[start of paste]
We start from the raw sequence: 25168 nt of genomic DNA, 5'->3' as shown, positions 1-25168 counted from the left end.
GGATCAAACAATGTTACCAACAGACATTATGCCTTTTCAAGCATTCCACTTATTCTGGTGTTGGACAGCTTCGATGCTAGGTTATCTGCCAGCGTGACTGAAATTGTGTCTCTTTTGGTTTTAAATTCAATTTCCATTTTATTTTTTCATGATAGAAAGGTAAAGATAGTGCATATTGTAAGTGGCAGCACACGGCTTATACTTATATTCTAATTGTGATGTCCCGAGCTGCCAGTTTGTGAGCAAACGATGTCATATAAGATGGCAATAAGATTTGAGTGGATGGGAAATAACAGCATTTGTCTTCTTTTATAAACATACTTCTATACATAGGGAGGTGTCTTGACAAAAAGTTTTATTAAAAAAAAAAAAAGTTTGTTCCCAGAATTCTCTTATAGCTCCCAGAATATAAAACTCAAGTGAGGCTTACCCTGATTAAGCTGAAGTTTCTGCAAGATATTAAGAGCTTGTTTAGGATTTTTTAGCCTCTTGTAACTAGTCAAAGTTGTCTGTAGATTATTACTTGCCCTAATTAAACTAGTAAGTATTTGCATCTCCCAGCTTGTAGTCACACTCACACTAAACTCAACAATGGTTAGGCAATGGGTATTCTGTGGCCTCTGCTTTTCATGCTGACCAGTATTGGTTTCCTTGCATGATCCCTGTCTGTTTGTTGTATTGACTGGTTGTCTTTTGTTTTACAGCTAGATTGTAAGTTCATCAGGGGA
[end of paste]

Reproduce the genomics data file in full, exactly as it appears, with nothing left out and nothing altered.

We start from the raw sequence: 25168 nt of genomic DNA, 5'->3' as shown, positions 1-25168 counted from the left end.
GGATCAAACAATGTTACCAACAGACATTATGCCTTTTCAAGCATTCCACTTATTCTGGTGTTGGACAGCTTCGATGCTAGGTTATCTGCCAGCGTGACTGAAATTGTGTCTCTTTTGGTTTTAAATTCAATTTCCATTTTATTTTTTCATGATAGAAAGGTAAAGATAGTGCATATTGTAAGTGGCAGCACACGGCTTATACTTATATTCTAATTGTGATGTCCCGAGCTGCCAGTTTGTGAGCAAACGATGTCATATAAGATGGCAATAAGATTTGAGTGGATGGGAAATAACAGCATTTGTCTTCTTTTATAAACATACTTCTATACATAGGGAGGTGTCTTGACAAAAAGTTTTATTAAAAAAAAAAAAAGTTTGTTCCCAGAATTCTCTTATAGCTCCCAGAATATAAAACTCAAGTGAGGCTTACCCTGATTAAGCTGAAGTTTCTGCAAGATATTAAGAGCTTGTTTAGGATTTTTTAGCCTCTTGTAACTAGTCAAAGTTGTCTGTAGATTATTACTTGCCCTAATTAAACTAGTAAGTATTTGCATCTCCCAGCTTGTAGTCACACTCACACTAAACTCAACAATGGTTAGGCAATGGGTATTCTGTGGCCTCTGCTTTTCATGCTGACCAGTATTGGTTTCCTTGCATGATCCCTGTCTGTTTGTTGTATTGACTGGTTGTCTTTTGTTTTACAGCTAGATTGTAAGTTCATCAGGGGA